Vettel and Newey have contracts until 2017 thinks Lauda

World champion Sebastian Vettel has reportedly added another two years to his existing Red Bull contract.

Last year, whilst already tied to the Austrian squad for 2014, it was announced that the German had extended his deal to also include the 2015 season.

“Hopefully the relationship will go beyond 2015, which is already some way into the future,” team boss Christian Horner said at the time.

Now, despite the depth of Red Bull’s early-2014 technical crisis, it appears that 26-year-old Vettel may indeed have stretched his tenure with the Milton Keynes based team even further.

The news emerged as Austrians Helmut Marko, the Red Bull director, and Mercedes’ Niki Lauda light-heartedly discussed the future during Monday’s Sport and Talk programme on Servus TV.

Marko jokingly revealed that Team Chairman Lauda is keen to lure Vettel and Chief Designer Adrian Newey to Mercedes.

“Niki comes every day and asks if Newey and Sebastian will go,” he said.

Lauda replied: “But you always tell me that Newey and Sebastian have contracts until 2017.”

“Right,” confirmed Marko. “So why do you keep coming every day?”

Lauda beamed: “Breakfast!”

Whether the references to 2017 revealed some impending announcements, or were simply a joke between Austrian friends and rivals, is unclear. (GMM)

Subbed by AJN.

Content on by: staff & contributors, Reuters syndication, GMM service, Getty Images, Formula 1 teams, sponsors & organisations.

  • Hugo Lafreniere

    That is newsworthy? What is this, Yahoo?

  • GP247

    Agreed. Not really newsworthy in the light of wars, famine, natural disasters etc. But then neither is F1.
    On another note it is an example how Red Bull (Marko) and Mercedes (Lauda) are cosying up to each other since the Renault V6 turbo debacle – we have many photos of them together in Bahrain. Lauda and Marko on this talk show on Servus TV which is owned by Red Bull…. Mercedes power anyone? How they would love Seb powered by Germany’s finest rather than a bunch of Frenchies…
    Sometimes Hugo look beyond the headlines and the obvious, then you get maybe a bigger picture.
    That’s what we try do here on GP247 by giving readers every bit of F1 info we can find (which sometimes is also news) and if you don’t like it then go to Autospurt press release portal :-)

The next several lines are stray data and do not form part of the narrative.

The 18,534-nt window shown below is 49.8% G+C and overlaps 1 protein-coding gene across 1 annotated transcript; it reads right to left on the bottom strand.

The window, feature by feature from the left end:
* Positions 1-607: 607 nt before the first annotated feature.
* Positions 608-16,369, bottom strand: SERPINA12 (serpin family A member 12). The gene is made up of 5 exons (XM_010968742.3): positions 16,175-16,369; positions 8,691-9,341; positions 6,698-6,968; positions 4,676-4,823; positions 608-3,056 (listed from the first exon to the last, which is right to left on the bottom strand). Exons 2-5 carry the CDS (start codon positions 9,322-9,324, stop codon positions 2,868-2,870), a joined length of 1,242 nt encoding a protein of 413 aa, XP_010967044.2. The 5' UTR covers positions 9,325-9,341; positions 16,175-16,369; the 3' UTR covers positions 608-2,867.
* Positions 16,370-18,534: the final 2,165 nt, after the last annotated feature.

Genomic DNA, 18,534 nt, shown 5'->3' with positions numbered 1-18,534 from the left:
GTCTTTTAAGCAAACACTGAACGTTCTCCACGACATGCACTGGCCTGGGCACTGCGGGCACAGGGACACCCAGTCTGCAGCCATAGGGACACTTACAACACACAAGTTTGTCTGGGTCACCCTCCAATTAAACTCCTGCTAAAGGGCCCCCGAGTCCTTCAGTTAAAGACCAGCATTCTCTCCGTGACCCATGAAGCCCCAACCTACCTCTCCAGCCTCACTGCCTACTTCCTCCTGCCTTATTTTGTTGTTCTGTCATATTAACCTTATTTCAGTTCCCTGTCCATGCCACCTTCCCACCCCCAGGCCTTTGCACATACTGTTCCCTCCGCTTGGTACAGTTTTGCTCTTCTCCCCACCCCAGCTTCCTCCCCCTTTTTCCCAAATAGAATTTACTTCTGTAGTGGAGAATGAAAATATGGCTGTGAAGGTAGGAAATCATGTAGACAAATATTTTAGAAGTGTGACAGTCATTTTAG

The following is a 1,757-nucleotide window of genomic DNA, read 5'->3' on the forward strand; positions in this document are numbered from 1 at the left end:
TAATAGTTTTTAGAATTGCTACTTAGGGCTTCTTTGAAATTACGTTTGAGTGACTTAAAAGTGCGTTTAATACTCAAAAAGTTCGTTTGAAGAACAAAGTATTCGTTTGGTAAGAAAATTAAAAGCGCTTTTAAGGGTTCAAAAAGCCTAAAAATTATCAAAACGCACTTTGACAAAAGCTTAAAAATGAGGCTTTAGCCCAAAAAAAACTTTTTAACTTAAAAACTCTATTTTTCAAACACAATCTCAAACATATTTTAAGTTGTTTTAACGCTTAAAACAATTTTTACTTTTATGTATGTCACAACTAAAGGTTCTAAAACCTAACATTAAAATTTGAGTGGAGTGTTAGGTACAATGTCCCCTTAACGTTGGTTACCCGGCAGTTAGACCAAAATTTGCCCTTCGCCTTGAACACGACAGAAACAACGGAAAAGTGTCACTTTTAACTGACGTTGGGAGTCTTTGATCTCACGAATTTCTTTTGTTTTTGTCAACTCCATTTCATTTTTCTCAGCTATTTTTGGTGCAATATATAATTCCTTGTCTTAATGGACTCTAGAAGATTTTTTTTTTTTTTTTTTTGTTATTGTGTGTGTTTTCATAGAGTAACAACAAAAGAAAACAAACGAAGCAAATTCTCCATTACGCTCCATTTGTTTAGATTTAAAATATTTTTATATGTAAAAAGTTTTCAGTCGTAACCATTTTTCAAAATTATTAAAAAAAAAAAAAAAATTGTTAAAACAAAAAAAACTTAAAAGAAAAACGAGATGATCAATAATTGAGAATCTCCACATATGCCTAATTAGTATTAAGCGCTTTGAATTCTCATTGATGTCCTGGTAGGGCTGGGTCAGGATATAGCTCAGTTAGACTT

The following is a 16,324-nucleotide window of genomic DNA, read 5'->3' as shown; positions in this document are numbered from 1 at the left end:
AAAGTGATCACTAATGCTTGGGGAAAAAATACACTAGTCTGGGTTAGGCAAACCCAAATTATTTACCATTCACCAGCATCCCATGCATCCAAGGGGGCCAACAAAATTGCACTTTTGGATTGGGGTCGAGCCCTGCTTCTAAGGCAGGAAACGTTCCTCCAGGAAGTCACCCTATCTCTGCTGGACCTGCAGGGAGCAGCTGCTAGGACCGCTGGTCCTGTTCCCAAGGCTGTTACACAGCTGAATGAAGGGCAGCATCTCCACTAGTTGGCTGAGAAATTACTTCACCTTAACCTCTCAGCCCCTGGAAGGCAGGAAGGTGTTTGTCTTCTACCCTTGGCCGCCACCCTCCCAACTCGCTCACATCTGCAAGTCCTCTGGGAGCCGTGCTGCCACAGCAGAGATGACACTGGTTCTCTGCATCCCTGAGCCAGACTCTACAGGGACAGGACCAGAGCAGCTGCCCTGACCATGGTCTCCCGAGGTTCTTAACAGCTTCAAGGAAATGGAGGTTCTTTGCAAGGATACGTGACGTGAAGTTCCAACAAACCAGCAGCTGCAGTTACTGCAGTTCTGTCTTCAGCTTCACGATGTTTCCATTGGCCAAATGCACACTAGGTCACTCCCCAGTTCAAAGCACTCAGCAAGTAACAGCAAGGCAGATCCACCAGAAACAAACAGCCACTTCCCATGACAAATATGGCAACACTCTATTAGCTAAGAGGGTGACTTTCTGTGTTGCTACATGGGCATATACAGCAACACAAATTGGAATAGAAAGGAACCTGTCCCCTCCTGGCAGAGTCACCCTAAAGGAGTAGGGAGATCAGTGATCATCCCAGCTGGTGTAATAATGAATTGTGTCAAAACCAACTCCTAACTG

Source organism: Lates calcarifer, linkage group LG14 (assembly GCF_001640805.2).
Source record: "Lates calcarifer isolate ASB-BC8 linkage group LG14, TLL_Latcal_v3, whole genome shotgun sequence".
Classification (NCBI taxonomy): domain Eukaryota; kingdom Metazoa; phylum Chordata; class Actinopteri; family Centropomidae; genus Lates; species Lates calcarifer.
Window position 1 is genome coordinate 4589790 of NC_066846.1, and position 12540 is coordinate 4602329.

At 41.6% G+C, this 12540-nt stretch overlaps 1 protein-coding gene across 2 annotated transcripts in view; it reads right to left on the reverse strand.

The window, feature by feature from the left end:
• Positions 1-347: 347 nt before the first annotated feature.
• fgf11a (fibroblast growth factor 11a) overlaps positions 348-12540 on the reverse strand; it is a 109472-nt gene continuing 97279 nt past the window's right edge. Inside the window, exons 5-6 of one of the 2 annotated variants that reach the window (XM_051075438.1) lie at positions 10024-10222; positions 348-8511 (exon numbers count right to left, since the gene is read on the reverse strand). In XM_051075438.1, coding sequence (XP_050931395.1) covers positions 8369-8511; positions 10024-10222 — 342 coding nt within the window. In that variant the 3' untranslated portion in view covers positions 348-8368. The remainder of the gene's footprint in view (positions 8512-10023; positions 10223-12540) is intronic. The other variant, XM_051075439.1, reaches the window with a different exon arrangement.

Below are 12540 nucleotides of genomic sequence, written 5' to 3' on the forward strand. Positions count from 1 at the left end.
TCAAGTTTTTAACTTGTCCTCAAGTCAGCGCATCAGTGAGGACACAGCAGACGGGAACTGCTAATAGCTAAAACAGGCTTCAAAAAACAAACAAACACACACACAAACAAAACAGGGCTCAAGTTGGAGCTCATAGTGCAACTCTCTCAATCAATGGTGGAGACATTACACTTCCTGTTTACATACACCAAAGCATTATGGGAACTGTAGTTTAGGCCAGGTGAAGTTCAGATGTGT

• KevinW

    Interesting points. If Renault fail to recover for their teams, one has to wonder if Red Bull consider moving on. It would be a big gain for Mercedes and a real head butt to Renault. Now that would be news!

  • Hugo Lafreniere

    I’m not comparing F1 to famines and such, I’m aware that F1 is not «important» in that regard. F1 might not make headlines news compared to, say, Ukraine, and that’s normal. But even on an F1-specific site, I’m just pointing out that going from a few tidbits of a convo between two team execs, and what Lauda thinks, to the headline above is hardly newsworthy. In the same vein, throat-slasher Sutil thinking that cars will improve by x seconds or some pay drivers judging this or that isn’t much better, but hey, they said that in an interview, fine. Don’t get me wrong, I read GP247 every day on my ipad while eating breakfast, you have awesome coverage of a LOT of stuff. But this news here struck me as not even news, and even less newsworthy. Just voicing my opinion, I’m not gonna lose sleep over this nor think less highly of the site for that. Cheers! :-)

  • karlich

    Damn! I actually wrote up the complete show since I watched it and thought there were many more interesting bits in it. Pressed Post and as always in such situations, Disqus had an error, writeup lost 😀

    I did have part of it copied in memory so for what it’s worth… here’s half of what the show went on about.

  • karlich

    Of course it’s newsworthy! But being Austrian and having watched the show on ServusTV, I wouldn’t say they’re cosying up to each other. However, a lot of other interesting points have been brought up in the interview.

    First a recorded message from Seb was shown where Seb jokingly said that Marko lost some weight due to all the troubles while Lauda gained some after leaning back some. Marko admitted to have lost some weight and pointed out that he’s rarely seen Seb in such a good mood like in the 2 days he’s been in Bahrain. Lauda didn’t gain weight.

    Lauda went on to explain how the new engines came about with Renault and others pushing for hybrid PU’s and initially having 4 cylinder engines in view. Ferrari strongly objected to 4 cylinder engines as they wouldn’t have any use for them in their road going cars and so 6 cylinders were chosen. He went on to say how he had early discussions with Bernie demanding more time for testing, wanting 5 more days but as things turned out with current testing, no one can guarantee cars will be finishing.

    Marko said they’re currently struggling with the well known turbo lag or more precisely the software for delivering drivable power boosts and that in turn results in all sorts of drive-ability issues. He went on to say the issue was that Renault tested the engine alone w/o gearbox and auxiliary PU components and once those got put together all sorts of problems emerged with vibrations and software issues.